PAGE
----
FENRIZ: Our style and Slough Feg has very little in common, mostly because they cram alot of notes into their riffs and I do not, also rhythms are very different but it’s great honour to be mentioned with them as they fought the HEAVY METAL fight in the darkest year of heavy metal: 1998. So drink some beer in the kitchen out of a horn for them!

From The Cult Is Alive came The Trilogy [of] Fuck Off And Die, Dark Thrones And Black Flags, Circle The Wagon, each of them more heavy metal than the other, which is basically what we are doing as a band — moving very slowly backwards. When we started we were inspired by 1986-1987 and since then we used 23 years to move mainly to 1979-1985 where we are now, haha!!

The main change for this album is not one black metal riff and only one bass drum on eight of the songs. It was what I needed to do, but it’s hard — I always played with double kick since 1987, so now there’s even more nerve — as in nervousness — in my drumming. Oh, we also had the guitar amp in another room than the drum set, so they don’t spill into one another.

STEREOGUM: As far as Circle The Wagons … Who are the “overground metal traitors” “invading our metal domain”? You’re also waging a war against instant gratification. What are your thoughts on the Internet?

FENRIZ: The Internet doesn’t afflict this at all … Bad choices on sound production has been made through time — but mostly in the ’80s, ’90s, and ’00s. Those who still don’t respect that raw music like rock ‘n’ roll and heavy metal must have organic or raw sound are the traitors. And all those sissies who accepted that Cradle Of Filth could actually be called black metal … that is a lot of people turning their backs on me and black metal. I didn’t turn my back on black metal, it turned it’s back on me — the FALSE black metal created by press and misunderstanding kids. 1981-1993 was best, then there was not one black metal recording with [a] polished, soulless sound.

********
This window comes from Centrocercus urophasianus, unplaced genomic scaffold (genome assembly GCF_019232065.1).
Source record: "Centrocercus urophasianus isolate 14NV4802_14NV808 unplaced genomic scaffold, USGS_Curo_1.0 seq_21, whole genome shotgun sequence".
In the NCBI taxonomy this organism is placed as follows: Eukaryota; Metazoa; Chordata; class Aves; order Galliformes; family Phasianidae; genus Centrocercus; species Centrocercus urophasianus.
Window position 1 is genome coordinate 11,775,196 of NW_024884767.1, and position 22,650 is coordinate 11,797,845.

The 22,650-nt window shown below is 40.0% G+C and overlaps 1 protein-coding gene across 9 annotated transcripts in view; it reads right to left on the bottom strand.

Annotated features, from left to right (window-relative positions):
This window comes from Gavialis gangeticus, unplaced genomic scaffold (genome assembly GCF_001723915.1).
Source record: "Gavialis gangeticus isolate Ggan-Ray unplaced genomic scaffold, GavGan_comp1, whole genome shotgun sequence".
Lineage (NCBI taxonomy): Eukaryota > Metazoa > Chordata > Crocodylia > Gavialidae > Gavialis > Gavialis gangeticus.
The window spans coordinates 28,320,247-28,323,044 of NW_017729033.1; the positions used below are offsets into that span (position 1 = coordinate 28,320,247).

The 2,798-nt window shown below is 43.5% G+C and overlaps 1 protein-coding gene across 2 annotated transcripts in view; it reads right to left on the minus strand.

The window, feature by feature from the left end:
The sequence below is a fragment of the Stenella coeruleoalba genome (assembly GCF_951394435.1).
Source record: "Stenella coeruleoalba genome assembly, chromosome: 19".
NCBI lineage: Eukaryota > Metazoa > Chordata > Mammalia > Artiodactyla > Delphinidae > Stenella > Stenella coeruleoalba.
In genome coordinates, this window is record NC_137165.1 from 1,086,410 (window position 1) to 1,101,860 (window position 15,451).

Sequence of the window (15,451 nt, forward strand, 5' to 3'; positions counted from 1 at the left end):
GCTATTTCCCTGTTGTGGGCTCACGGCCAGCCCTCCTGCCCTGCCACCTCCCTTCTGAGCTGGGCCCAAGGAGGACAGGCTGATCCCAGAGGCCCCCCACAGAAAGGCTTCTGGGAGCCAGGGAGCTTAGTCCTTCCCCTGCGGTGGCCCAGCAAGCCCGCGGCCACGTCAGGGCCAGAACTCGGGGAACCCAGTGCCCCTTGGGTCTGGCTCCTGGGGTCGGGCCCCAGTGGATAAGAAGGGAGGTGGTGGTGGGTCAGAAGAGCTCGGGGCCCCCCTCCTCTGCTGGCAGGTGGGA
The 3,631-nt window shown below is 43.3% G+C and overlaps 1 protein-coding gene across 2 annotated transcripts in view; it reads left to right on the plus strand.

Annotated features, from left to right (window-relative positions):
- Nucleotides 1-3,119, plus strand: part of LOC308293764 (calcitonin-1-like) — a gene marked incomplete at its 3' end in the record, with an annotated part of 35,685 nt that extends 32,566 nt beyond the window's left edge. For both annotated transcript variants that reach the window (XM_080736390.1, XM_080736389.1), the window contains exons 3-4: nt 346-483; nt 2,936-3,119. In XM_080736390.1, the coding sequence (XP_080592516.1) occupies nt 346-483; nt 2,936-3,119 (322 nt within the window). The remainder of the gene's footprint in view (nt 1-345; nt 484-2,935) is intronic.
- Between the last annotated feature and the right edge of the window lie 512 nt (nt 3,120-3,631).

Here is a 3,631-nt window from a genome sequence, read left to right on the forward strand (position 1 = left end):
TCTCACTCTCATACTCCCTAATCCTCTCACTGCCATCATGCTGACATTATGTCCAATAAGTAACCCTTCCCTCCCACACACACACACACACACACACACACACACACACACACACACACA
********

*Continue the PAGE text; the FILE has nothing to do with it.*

STEREOGUM: How did you hook up with Dennis Dread? The covers he’s done for you are great. On this one (scroll!), did you suggest Max Necro’s Teitanblood patch? Why not a Bastardator nod?

FENRIZ: Ted and me had settled for Morne. Dennis drew in Teitanblood, we both like them as well. Bastardator I have supported alot as well — this “why not” question could be asked about thousands (literally) of bands we like … Ted had contact with Dennis cuz of the covers Dennis drew for Abscess, a band Ted releases on his Tyrant Syndicate label (R.I.P.)

STEREOGUM: Speaking of old-school and instant gratification and etc … What inspired the song “I Am The Graves Of The 80’s”?

FENRIZ: That choir takes a whole lot of getting used to, it’s well crooked like a hockey game roar. So it ain’t no instant gratification. That line means what it means, “This song and my being is the embodiment of the ’80s metal.” Simple as that. I never really talk about my lyrics much … I think lyrics should just be lyrics

STEREOGUM: Was “Black Mountain Totem” inspired by those Norwegian nature hikes you’ve been going on?

FENRIZ: It’s a song about all the trips or some of them, a landscape in my mind, friendship of Ted and me through all these years, about life itself, about this country … It’s sentimental as hell, HAHAHA

STEREOGUM: “I Am The Working Class” is an excellent anthem. Can you give me some background? Like much of the album, it feels like a call to arms.